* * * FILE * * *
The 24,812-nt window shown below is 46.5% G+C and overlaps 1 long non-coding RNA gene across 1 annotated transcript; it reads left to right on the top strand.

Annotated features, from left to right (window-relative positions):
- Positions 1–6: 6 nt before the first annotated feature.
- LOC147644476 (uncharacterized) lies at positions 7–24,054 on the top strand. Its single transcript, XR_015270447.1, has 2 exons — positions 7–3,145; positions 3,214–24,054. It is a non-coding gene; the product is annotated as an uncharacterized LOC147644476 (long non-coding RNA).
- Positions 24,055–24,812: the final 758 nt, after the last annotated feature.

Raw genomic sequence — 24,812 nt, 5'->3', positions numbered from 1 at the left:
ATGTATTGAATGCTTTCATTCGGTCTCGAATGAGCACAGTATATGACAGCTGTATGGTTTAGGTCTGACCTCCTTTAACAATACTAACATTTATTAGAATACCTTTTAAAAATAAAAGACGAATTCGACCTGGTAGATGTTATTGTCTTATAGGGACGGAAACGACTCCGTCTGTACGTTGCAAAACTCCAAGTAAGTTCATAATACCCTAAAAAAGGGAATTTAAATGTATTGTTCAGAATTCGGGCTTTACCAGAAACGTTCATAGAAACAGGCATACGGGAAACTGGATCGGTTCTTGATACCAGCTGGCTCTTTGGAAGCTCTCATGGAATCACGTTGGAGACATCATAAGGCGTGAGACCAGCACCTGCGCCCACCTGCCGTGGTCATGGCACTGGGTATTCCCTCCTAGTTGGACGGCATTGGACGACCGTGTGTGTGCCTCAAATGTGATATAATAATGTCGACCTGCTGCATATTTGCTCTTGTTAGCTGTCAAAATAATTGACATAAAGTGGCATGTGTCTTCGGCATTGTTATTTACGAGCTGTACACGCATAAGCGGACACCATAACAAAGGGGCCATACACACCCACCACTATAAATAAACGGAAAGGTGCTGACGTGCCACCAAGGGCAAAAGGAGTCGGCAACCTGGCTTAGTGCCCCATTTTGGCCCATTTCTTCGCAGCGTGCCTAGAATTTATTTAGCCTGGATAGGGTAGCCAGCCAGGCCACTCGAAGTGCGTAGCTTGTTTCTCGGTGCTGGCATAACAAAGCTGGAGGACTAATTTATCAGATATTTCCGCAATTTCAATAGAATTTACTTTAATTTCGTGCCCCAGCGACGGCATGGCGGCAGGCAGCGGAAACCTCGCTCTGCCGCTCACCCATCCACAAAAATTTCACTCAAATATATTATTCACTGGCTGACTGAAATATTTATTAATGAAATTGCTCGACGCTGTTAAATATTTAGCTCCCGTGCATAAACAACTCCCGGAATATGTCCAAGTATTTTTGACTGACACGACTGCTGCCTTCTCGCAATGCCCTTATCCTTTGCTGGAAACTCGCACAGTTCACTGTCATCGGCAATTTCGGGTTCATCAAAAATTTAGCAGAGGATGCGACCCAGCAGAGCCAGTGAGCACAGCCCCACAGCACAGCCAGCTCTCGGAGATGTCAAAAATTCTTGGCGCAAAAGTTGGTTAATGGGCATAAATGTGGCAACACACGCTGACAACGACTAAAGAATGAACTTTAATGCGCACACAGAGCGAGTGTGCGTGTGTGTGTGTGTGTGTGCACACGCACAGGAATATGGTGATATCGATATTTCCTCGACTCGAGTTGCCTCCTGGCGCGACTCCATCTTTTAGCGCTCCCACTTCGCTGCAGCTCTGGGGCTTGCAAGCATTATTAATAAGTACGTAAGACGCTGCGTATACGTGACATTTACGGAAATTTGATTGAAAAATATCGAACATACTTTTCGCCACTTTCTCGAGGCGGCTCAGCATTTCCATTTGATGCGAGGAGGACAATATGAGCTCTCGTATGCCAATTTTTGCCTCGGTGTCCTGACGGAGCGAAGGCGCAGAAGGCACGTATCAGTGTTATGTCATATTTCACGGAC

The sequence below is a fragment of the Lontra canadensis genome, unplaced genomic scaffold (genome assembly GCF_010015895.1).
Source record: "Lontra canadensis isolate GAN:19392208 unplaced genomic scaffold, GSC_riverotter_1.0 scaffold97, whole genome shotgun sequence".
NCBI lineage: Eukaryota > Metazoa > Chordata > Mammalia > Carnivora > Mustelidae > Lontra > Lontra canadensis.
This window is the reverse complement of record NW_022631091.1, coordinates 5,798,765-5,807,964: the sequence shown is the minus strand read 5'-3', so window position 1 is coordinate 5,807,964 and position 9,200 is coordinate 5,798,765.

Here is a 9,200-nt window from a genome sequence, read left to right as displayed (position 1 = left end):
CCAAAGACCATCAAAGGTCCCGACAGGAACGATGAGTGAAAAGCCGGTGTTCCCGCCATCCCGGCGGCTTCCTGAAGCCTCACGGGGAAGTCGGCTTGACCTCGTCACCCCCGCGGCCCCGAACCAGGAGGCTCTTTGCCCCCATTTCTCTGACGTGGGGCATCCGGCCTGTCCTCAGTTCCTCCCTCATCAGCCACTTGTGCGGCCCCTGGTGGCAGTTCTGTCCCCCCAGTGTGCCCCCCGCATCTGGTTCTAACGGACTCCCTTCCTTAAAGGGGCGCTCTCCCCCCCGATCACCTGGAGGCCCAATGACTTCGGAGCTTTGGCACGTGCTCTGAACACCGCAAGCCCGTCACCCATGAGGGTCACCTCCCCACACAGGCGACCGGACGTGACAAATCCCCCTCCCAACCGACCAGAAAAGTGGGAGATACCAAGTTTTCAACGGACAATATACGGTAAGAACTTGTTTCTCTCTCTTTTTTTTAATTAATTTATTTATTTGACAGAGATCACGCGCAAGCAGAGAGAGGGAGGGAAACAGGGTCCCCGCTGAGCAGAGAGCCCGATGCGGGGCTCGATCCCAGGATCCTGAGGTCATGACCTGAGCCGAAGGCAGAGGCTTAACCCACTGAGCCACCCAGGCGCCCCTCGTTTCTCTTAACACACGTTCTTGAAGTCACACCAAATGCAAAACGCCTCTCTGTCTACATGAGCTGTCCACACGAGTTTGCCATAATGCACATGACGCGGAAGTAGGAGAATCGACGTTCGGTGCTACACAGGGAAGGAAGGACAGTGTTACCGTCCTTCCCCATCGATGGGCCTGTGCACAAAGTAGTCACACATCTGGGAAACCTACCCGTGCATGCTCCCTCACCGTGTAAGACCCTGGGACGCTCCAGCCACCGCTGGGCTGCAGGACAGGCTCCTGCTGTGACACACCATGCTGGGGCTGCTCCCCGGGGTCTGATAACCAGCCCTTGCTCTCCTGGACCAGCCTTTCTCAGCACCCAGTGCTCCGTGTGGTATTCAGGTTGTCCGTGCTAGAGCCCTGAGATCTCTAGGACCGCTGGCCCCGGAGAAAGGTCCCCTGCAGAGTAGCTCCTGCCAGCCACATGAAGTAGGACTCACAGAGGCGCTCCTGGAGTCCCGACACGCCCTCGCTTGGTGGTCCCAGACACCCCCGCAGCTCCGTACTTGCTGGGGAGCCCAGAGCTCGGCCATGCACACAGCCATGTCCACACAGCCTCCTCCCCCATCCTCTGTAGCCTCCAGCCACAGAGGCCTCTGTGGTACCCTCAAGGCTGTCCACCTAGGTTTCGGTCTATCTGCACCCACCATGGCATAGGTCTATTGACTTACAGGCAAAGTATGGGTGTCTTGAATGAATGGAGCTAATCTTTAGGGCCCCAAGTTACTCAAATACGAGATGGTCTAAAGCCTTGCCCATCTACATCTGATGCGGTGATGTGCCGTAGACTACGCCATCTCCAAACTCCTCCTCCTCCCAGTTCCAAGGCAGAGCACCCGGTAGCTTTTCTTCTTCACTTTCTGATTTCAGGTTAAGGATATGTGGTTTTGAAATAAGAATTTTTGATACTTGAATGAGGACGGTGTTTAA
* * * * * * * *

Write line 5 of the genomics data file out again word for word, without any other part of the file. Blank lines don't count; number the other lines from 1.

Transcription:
- Positions 24,055–24,812: the final 758 nt, after the last annotated feature.